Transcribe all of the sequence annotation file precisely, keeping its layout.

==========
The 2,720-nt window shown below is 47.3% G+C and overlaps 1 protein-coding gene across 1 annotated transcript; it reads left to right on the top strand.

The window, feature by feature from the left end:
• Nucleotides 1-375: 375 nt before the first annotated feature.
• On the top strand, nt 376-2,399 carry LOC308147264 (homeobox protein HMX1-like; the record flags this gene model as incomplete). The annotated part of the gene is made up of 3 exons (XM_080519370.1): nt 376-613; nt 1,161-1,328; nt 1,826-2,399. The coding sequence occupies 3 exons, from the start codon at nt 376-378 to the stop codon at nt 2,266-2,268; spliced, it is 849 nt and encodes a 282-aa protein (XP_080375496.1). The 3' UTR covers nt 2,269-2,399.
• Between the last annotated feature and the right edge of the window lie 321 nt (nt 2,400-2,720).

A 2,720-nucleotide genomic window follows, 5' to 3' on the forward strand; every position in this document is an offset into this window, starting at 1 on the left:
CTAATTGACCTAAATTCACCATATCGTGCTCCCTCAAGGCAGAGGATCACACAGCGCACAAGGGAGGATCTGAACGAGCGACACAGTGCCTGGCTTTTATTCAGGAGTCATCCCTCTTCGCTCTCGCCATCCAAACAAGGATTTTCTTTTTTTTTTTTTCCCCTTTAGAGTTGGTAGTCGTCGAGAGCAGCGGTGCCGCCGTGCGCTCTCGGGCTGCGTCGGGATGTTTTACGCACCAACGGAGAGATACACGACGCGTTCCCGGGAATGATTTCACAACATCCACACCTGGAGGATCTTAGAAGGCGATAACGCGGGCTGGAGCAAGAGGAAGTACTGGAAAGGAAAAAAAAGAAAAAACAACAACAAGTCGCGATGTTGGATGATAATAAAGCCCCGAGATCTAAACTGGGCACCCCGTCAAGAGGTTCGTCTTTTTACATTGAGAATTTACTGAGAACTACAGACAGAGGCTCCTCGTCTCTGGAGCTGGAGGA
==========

The 2,720-nt window shown below is 47.3% G+C and overlaps 1 protein-coding gene across 1 annotated transcript; it reads left to right on the top strand.

The window, feature by feature from the left end:
• Nucleotides 1-375: 375 nt before the first annotated feature.
• On the top strand, nt 376-2,399 carry LOC308147264 (homeobox protein HMX1-like; the record flags this gene model as incomplete). The annotated part of the gene is made up of 3 exons (XM_080519370.1): nt 376-613; nt 1,161-1,328; nt 1,826-2,399. The coding sequence occupies 3 exons, from the start codon at nt 376-378 to the stop codon at nt 2,266-2,268; spliced, it is 849 nt and encodes a 282-aa protein (XP_080375496.1). The 3' UTR covers nt 2,269-2,399.
• Between the last annotated feature and the right edge of the window lie 321 nt (nt 2,400-2,720).

A 2,720-nucleotide genomic window follows, 5' to 3' on the forward strand; every position in this document is an offset into this window, starting at 1 on the left:
CTAATTGACCTAAATTCACCATATCGTGCTCCCTCAAGGCAGAGGATCACACAGCGCACAAGGGAGGATCTGAACGAGCGACACAGTGCCTGGCTTTTATTCAGGAGTCATCCCTCTTCGCTCTCGCCATCCAAACAAGGATTTTCTTTTTTTTTTTTTCCCCTTTAGAGTTGGTAGTCGTCGAGAGCAGCGGTGCCGCCGTGCGCTCTCGGGCTGCGTCGGGATGTTTTACGCACCAACGGAGAGATACACGACGCGTTCCCGGGAATGATTTCACAACATCCACACCTGGAGGATCTTAGAAGGCGATAACGCGGGCTGGAGCAAGAGGAAGTACTGGAAAGGAAAAAAAAGAAAAAACAACAACAAGTCGCGATGTTGGATGATAATAAAGCCCCGAGATCTAAACTGGGCACCCCGTCAAGAGGTTCGTCTTTTTACATTGAGAATTTACTGAGAACTACAGACAGAGGCTCCTCGTCTCTGGAGCTGGAGGA